Athletics hopes to withstand cuts


Graphic by Joshua Awolade
Graphic by Joshua Awolade

No alarm bells are sounding just yet, but major cuts to Wilfrid Laurier University’s budget may affect the department of athletics and recreation in the coming years.

The most recent development came this month from Laurier’s vice president of finance and administration, Jim Butler, who informed each department there would be projected cuts to the overall budget of five, eight and 10 percent.

“These are models that we are asking people to follow. Nothing is determined yet. We just want to know what the effect is on differentiated cuts,” said Butler.

Butler indicated that the cuts themselves are not surprising, as the school has been planning them for the past two years due to multiple factors.

However, they were recently intensified due to the dip in enrolment this year.

Enrolment has plateaued in the past couple of years and was the main reason for the projected cuts to begin with.

According to Butler, the university was 500 students short of the budget in June. They recovered 250 of those students, but still did not reach their goal for the year, and there will be financial consequences of that.

“We will be between $2 to 3 million short in this fiscal year depending on the size of the eventual enrolment shortfall,” Butler said. “The total impact is a permanent cut of that amount, plus the original cut of $12 million planned for fiscal 2015-16.”

“Thus the permanent cut to base budget could be $15 million in the next 16 months.”

These cuts are to the university budget as a whole, but the extent to which the department of athletics and recreation is affected will be determined by the Integrative Planning and Resource Management process, which prioritizes the universities funds.

Director of athletics and recreation Peter Baxter believes that even though the cuts are coming, the department should walk out of the process with little damage done.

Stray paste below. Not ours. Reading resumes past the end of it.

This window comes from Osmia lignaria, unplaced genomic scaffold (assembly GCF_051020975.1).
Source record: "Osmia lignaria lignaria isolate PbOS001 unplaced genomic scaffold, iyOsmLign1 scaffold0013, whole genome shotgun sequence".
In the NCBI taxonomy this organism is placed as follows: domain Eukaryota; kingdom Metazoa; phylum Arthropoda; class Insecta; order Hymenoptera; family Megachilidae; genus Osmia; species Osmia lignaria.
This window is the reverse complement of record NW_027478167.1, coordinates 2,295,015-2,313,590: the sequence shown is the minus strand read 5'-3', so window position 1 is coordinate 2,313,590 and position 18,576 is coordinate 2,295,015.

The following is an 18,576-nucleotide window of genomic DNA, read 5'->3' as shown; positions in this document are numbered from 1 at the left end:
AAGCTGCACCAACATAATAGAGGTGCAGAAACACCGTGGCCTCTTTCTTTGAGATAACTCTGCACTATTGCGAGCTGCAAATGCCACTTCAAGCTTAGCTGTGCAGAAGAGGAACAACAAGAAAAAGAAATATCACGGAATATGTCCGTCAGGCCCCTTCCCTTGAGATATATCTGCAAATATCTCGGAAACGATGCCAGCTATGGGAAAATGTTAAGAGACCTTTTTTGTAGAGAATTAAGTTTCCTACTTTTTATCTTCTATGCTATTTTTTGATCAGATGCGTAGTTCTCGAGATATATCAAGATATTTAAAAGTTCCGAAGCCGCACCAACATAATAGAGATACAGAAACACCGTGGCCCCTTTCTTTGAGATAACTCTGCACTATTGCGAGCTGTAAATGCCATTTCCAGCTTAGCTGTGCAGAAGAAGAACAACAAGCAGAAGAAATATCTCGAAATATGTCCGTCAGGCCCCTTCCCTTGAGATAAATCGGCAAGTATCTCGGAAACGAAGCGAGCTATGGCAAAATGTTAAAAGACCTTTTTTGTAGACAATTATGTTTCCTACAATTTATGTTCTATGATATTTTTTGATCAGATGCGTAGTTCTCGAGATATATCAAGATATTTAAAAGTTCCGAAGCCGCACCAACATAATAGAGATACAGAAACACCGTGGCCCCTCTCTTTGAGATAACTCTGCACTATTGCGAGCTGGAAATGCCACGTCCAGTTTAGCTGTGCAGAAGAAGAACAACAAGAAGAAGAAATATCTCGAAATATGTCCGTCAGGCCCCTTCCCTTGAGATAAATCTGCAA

He explained that this is due to the contributions that athletics makes to the school in terms of recruitment.

“I am very confident that we will come through the IPRM process,” he said. “A big reason why [students] come here is for our facilities. They come here because there is a good spirit and emotional tie with the Golden Hawk.”

However the overall cuts are significant, so even if athletics is highly prioritized, it may be facing a year of spreading its resources thin. According to Baxter, this is nothing new for the department.

“We’ve been in the black for quite a number of years,” he said.

“We have made our targets revenue wise and maintained services even at times when we have to make cuts. However, we certainly don’t want to re-visit any time when we had to make any hard decisions,” he said.

In 2011, budget constraints forced the department to cut its men’s and women’s varsity volleyball teams, affecting 30 student athletes.

However, Baxter said his number one priority is to make sure students are not affected by the current cuts to the school.

“We have very resourceful people within the department here. There is a staff that gives us ways in which we will make sure that we provide the full spectrum of opportunities for every student,” he said.

While athletics is prepared for possible cuts, Butler cautioned that the road ahead could be tough for the university.

“This is not usual. We’ve been in a growth mode since the late 90s,” he said.

“Make no mistake that is going to be a difficult cut to try and deal with.”

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